When he arrived in Delhi, Guru Har Krishan was only seven years old. He met thousands of visitors and devotes daily giving aid and fresh water from the well of Bangla Sahib to cure their ills. Therefore the water in the pond is now being revered as holy water having healing properties. Gurdwara Bangla Sahib is famous for its pond of holy water, the Amrit.

So we are just standing next to the holy pool. Usually in every Sikh temple we find the holy pool. We call them the sarovar. The sarovar is called the place where a lot of water is collected in one position. You’ll find this is used actually for purification of mind, body and soul.

People, irrespective of religion, show equality. People go inside, take a holy dip together. That means no caste, no creed, no color. All men and women are treated as equals when they go inside. This thing is not done on special days or timings, each and every day and each and every time is a sacred one.

Gurdwara Bangla Sahib is now a sacred place for pilgrimage for the Sikhs. The sincere God seekers throughout the world come to pay their respect to Guru Har Krishan in the Gurdwara, to pray from their hearts, and bring back holy water as a blessing to their homes. Ultimately, Sri Har Krishan himself gave the supreme sacrifice when he contracted smallpox from having contacted so many people, and left this world at the tender age of seven.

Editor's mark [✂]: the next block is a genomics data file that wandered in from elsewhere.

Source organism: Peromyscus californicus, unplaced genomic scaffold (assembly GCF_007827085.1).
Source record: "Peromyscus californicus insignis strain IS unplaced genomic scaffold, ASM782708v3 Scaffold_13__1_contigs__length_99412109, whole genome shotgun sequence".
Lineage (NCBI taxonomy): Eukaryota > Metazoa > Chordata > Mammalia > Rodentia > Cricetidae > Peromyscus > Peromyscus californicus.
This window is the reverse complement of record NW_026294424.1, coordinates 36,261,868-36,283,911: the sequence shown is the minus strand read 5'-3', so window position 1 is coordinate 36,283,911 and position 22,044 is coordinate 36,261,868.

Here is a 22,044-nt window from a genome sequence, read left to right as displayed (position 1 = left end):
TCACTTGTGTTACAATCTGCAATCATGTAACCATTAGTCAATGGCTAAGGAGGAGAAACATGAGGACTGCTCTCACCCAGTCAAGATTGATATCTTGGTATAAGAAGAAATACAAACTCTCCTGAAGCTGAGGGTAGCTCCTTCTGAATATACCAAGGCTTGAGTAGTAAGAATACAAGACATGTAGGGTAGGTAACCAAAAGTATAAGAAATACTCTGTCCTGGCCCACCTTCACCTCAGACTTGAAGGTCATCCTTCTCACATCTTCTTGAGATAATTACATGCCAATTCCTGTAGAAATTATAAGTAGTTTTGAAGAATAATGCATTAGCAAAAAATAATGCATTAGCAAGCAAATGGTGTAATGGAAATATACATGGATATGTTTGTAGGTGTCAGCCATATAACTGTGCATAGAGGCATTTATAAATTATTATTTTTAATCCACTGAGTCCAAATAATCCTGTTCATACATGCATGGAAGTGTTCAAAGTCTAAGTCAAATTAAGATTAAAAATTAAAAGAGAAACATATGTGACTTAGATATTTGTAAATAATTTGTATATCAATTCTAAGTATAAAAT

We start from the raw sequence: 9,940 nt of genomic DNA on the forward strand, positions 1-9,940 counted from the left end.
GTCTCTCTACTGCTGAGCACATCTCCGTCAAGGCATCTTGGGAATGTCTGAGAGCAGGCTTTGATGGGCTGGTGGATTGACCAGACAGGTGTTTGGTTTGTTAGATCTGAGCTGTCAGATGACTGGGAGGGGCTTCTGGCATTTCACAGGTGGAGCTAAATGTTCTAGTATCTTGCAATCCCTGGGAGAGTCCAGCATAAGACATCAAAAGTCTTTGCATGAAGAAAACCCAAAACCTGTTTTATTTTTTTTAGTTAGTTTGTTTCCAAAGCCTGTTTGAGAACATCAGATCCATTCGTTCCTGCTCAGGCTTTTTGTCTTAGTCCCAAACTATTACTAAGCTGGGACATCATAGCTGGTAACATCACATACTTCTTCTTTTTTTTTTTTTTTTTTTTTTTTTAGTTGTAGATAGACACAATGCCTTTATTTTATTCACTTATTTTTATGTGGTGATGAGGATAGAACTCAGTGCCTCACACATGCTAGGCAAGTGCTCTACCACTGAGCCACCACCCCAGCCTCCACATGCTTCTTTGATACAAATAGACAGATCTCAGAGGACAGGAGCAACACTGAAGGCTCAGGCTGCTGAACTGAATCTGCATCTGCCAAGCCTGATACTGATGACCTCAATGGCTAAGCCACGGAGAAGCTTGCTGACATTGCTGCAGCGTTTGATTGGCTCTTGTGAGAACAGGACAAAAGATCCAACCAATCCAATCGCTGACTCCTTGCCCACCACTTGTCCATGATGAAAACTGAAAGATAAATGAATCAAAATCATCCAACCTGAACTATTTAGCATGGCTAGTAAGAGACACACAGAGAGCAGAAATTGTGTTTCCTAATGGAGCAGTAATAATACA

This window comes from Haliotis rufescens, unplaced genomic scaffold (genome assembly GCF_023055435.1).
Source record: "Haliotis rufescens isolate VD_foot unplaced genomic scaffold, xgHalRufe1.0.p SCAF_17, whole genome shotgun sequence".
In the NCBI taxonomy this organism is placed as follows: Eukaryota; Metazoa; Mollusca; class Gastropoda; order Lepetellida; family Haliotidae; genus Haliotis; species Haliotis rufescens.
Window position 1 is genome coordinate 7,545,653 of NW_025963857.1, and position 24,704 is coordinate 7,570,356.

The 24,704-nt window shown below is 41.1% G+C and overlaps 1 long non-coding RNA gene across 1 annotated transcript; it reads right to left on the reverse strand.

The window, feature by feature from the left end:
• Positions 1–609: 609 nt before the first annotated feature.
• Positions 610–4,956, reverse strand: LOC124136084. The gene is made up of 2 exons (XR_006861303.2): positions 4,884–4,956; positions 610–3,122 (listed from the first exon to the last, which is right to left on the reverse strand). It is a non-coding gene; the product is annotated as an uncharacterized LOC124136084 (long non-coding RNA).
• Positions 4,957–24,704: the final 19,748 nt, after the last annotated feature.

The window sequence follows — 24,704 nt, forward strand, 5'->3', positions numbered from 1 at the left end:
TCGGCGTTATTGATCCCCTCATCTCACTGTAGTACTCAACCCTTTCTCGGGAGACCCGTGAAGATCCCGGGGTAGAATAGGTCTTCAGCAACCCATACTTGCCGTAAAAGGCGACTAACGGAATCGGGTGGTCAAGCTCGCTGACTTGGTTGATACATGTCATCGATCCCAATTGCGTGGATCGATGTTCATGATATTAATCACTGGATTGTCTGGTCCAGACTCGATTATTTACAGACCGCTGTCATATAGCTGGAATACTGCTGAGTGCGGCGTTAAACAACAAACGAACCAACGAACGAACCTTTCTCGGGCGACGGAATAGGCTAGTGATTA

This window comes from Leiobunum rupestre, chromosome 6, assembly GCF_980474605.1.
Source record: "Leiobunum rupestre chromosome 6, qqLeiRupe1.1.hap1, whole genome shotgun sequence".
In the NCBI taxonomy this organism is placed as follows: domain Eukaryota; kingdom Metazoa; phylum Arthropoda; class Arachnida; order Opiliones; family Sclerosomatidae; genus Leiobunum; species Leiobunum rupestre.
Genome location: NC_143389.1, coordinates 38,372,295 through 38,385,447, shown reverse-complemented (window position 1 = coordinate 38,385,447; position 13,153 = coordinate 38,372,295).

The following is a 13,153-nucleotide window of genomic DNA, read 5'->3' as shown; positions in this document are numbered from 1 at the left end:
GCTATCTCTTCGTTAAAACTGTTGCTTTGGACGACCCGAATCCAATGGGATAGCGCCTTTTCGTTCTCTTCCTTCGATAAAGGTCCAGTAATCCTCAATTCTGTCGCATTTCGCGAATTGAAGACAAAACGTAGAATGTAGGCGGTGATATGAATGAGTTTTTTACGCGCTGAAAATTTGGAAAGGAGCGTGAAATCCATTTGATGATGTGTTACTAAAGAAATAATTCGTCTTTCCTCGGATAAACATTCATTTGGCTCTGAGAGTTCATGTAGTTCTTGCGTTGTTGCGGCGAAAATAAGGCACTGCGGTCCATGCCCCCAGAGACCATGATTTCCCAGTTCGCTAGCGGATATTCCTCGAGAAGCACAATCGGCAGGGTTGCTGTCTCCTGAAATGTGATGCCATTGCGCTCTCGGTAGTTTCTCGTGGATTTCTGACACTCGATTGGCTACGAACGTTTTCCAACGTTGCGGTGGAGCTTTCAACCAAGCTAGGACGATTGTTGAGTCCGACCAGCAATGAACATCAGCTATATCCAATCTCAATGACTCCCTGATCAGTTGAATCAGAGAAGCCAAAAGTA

The well known verse, “Sri Har Krishan Dhiaiyai, jis dithay sabh dukh jae,” means remember or pray to Sri Har Krishan, seeing whom all suffering vanishes. This verse is a part of the formal ardaas (daily prayer or supplication) of the Sikh religion, and thus, this young eighth Guru is remembered by the Sikhs as one who alleviated the ill and suffering.

Blessed viewers, thank you for your company today. Coming up next is World of Wisdom after Noteworthy News, so please stay tuned to Supreme Master Television. May the Love of God be in your heart, always.

There is no other music quite like the Iraqi Maqam. That is why it is called Maqam, which indicates a high and exalted status.

Only a few of the gifted are able to sing Iraqi Maqam. Fewer still convey more than the music.

We want to say to the whole world that our tradition is not only about music, it also means peace for the whole world.

Mary is mine and my eye My heart is wounded and needs her ointment

Join us this coming Tuesday, July 21, as we meet acclaimed Iraqi artists Ms. Farida Muhammad Ali and Mr. Muhammad H. Gomar, on Supreme Master Television’s Enlightening Entertainment.